Personal tools
  •  
You are here: Home Instructional Technology & Learning Sciences Instructional Games Lesson 12: Track A Summaries

Lesson 12: Track A Summaries

Document Actions
  • Content View
  • Bookmarks
  • CourseFeed
Schedule   ::   Lesson 12   ::   Track A Summaries   ::   Track B Summaries   ::   Appendix B


Robertson, J.; Story Creation in Virtual Game Worlds

Reading summary/quotes:

This was an interesting article on student-created video games. The Game Maker workshop was a one-week summer workshop involving 10 secondary students. It allowed the students to design and create their own game stories using the NeverWinter Nights toolset. This toolset was a way to avoid many of the complexities of computer programming while focusing on creating a game narrative. The students all enjoyed the workshop, and a custom toolset, called AdventureAuthor, is now being created to address problems and limitations of the NeverWinter Nights toolset.

Until recently, creating you own computer game has required programming skills and complex math knowledge. Commercial games feature editors to create your own worlds and stories. Students who may struggle with writing or narrative due to apprehension can benefit from creating stories in game environments. Current commercial toolsets can be too genre specific for optimal educational adaptation.

“Additionally, with the decreasing focus on programming skills, at least for designing games within a game-creation environment, computer games can be integrated more tightly with specific domains within the curriculum, for example, literacy and narrative development, the subject of this article [p. 61].”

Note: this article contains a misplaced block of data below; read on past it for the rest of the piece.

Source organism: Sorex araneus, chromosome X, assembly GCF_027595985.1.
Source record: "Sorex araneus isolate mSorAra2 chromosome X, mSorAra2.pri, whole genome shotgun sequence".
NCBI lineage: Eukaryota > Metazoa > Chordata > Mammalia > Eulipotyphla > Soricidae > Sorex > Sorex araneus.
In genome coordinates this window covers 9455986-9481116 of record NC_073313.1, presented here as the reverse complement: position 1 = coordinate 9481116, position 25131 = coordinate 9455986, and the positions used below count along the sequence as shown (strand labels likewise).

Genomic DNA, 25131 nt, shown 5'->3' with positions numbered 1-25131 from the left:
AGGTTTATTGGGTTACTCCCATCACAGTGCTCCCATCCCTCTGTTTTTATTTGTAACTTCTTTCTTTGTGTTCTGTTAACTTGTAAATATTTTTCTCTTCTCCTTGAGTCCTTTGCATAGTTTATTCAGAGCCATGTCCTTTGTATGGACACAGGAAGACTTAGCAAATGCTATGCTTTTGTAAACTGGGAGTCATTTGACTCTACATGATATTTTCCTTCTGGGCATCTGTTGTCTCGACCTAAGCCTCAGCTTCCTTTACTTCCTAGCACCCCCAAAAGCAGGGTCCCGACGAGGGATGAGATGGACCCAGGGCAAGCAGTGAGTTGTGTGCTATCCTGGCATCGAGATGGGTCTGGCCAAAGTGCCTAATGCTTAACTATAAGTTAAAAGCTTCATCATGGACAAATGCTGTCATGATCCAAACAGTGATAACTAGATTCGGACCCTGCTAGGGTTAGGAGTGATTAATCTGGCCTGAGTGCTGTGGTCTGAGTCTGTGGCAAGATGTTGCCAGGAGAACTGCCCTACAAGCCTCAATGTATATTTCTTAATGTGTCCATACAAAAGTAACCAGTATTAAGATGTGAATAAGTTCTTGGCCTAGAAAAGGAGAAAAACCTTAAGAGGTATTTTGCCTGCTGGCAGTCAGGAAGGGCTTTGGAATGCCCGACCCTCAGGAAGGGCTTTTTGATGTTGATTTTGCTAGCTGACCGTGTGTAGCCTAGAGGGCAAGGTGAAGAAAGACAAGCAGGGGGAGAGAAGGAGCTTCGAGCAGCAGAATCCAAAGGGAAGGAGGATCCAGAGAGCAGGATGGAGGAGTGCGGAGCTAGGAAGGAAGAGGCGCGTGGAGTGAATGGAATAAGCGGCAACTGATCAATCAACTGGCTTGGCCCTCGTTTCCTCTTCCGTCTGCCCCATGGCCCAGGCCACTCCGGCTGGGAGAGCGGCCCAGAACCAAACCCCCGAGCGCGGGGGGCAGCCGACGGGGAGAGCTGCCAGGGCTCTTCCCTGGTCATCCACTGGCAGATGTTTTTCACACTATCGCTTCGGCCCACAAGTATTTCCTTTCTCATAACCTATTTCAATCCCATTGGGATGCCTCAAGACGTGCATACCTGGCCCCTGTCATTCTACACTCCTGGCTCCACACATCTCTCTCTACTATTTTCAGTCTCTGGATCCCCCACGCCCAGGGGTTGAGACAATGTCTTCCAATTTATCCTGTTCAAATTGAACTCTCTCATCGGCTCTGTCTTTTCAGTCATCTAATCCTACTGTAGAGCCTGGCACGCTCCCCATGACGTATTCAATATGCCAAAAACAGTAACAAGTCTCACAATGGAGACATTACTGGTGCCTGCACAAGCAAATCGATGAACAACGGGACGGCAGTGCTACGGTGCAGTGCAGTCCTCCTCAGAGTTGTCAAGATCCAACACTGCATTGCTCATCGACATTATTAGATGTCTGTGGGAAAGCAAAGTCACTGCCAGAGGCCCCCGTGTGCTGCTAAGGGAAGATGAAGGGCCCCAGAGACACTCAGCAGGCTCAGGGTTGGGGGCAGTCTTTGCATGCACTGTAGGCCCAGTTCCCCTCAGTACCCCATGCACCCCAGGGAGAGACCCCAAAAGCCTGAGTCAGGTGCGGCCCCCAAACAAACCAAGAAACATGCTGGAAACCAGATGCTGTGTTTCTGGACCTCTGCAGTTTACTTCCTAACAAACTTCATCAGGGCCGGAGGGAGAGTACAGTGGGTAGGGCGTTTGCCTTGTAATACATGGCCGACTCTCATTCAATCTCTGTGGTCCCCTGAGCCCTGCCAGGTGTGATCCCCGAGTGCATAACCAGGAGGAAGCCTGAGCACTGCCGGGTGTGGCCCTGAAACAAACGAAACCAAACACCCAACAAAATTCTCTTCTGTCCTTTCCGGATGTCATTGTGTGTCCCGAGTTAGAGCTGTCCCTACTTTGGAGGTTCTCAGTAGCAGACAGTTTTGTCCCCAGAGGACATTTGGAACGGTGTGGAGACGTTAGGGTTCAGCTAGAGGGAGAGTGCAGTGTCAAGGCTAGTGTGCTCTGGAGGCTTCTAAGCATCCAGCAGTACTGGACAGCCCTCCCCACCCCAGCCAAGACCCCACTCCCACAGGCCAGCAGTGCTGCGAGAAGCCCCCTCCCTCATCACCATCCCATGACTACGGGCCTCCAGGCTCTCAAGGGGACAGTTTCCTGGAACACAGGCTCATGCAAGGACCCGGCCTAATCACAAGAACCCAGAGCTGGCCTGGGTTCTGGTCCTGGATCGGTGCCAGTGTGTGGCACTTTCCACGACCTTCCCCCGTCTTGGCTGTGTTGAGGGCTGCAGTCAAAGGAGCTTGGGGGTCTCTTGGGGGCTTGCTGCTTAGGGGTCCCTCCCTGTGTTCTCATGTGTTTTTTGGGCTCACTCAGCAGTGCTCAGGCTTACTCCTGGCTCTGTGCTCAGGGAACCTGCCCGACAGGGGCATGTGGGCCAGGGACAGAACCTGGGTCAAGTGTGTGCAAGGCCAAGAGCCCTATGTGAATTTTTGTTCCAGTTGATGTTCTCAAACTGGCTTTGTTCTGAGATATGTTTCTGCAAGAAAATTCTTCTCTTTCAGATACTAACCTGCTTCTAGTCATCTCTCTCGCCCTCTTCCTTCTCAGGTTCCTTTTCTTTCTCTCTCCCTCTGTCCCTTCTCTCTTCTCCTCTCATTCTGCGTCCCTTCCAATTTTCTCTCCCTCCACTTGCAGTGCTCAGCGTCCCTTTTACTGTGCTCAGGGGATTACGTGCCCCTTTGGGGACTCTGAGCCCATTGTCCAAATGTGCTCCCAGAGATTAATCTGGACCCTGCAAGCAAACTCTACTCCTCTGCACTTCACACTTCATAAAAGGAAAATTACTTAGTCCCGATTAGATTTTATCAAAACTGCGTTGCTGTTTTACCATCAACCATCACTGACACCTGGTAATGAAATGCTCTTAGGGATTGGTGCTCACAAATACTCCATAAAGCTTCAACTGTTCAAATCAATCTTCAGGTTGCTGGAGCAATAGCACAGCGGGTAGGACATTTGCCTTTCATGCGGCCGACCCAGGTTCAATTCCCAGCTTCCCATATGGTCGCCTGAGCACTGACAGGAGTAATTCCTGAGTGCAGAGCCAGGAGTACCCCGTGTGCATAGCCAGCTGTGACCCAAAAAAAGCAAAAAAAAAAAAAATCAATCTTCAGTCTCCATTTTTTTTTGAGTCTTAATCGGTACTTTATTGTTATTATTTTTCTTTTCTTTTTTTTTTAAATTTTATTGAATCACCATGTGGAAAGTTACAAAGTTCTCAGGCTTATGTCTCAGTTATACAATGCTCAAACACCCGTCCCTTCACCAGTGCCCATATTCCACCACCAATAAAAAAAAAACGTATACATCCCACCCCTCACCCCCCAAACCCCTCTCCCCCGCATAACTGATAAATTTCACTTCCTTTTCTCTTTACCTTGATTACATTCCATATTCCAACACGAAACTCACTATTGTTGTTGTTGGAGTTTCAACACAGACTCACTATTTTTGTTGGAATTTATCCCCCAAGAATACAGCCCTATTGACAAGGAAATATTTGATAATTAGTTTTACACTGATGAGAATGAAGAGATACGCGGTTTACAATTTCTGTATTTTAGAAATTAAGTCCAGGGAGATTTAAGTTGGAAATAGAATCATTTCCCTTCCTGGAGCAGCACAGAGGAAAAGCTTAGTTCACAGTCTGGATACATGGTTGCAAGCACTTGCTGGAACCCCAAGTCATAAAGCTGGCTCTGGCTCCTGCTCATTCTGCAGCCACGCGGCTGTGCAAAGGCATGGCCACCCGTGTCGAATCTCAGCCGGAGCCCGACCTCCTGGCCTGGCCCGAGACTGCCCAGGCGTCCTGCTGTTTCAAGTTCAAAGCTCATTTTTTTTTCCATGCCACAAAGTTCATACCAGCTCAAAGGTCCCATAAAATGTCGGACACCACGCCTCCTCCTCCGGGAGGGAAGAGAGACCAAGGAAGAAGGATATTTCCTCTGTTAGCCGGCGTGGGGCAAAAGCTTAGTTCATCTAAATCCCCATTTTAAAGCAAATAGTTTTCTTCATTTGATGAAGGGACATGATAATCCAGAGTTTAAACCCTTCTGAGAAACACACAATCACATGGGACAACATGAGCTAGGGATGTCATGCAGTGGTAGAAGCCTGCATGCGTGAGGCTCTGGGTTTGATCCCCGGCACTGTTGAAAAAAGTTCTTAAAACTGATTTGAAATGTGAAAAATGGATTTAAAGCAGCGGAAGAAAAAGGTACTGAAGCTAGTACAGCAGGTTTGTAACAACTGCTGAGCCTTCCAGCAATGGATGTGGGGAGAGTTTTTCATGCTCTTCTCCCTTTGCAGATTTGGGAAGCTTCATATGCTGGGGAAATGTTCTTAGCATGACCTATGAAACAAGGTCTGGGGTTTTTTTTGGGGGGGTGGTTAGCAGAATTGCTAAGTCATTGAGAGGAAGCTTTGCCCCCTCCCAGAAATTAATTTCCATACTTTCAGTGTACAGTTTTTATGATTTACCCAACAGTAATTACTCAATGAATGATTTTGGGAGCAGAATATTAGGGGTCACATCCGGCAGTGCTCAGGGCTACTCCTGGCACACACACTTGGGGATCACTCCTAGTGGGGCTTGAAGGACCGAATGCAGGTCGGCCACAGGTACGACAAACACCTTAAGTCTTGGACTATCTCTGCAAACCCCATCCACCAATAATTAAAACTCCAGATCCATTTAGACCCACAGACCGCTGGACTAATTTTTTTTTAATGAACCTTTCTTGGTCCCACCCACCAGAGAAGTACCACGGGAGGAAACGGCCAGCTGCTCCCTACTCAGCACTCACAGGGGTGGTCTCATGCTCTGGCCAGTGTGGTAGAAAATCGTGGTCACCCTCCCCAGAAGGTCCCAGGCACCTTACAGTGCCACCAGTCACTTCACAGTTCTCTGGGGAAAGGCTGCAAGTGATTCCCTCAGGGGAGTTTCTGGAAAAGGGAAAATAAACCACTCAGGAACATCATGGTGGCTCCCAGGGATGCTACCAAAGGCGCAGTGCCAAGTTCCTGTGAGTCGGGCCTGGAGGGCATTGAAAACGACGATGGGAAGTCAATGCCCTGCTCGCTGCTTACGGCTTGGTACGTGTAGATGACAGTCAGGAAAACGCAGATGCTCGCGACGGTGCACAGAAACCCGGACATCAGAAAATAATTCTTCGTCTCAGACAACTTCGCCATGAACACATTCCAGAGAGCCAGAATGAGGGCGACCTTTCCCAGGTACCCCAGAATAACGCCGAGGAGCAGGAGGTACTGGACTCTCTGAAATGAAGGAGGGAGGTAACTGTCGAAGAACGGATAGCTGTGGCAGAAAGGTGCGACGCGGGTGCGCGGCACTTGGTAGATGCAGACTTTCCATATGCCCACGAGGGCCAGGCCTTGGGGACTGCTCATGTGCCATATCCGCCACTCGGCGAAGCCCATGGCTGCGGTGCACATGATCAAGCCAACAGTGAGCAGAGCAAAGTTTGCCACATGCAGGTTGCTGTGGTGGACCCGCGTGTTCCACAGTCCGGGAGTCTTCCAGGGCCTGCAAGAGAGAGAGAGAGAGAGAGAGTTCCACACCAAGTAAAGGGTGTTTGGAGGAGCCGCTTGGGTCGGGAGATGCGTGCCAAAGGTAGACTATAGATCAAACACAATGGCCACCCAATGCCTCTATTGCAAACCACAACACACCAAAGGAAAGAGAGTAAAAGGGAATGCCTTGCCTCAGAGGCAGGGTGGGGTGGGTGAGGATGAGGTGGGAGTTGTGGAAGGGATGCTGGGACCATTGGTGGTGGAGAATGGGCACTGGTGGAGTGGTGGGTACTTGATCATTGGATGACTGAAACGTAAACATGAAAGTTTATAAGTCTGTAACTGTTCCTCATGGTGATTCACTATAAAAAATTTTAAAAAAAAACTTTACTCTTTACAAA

Many commercial games come with editors that allow players to make “mods.” This eliminates the need for complex programming or math skills to develop 3D games (p. 2).

Educational games must have the same level of quality as commercial games to sustain players’ interests (p. 2).

“They all reported they enjoyed the experience and would continue to use the Neverwinter Nights toolset if they had access to it. They became engrossed in the games design task and it was very difficult to persuade them to stop working and take breaks [p. 65].”

“The AdventureAuthor prototype addresses the limitations of Neverwinter Nights by providing a visual representation to support plot planning and interactive dialogue, as well as guides the user through the game creation process [6]. It will also allow for a broader range of settings and characters with more fully developed personalities [p. 65].”

Related articles/class discussions:

  • Computer Games in Education Project
  • Narrative in the Video Games Context
  • Use of Computer and Video Games in the Classroom

Discussion points/questions:

  • Would people possibly choose interactive fiction over NeverWinter Nights?
  • Is interactive fiction via 3D graphical games more/less effective than IF in text adventures? Why?
  • Besides dispelling apprehension, how can 3D games aid students with literacy?
Contributors: Tom Caswell, Marion Jensen, Jennifer Jorgensen, Jon Scoresby, and Tim Stowell
Copyright 2008, by the Contributing Authors. Cite/attribute Resource . admin. (2008, May 20). Lesson 12: Track A Summaries. Retrieved January 07, 2011, from Free Online Course Materials — USU OpenCourseWare Web site: http://ocw.usu.edu/instructional-technology-learning-sciences/instructional-games/Lesson_12__Track_A_Summaries.html. This work is licensed under a Creative Commons License Creative Commons License
Online Degree Program
Utah State University offers an online masters degree program (MS & MEd) in Instructional Technology and Learning Sciences. Click below to find out more.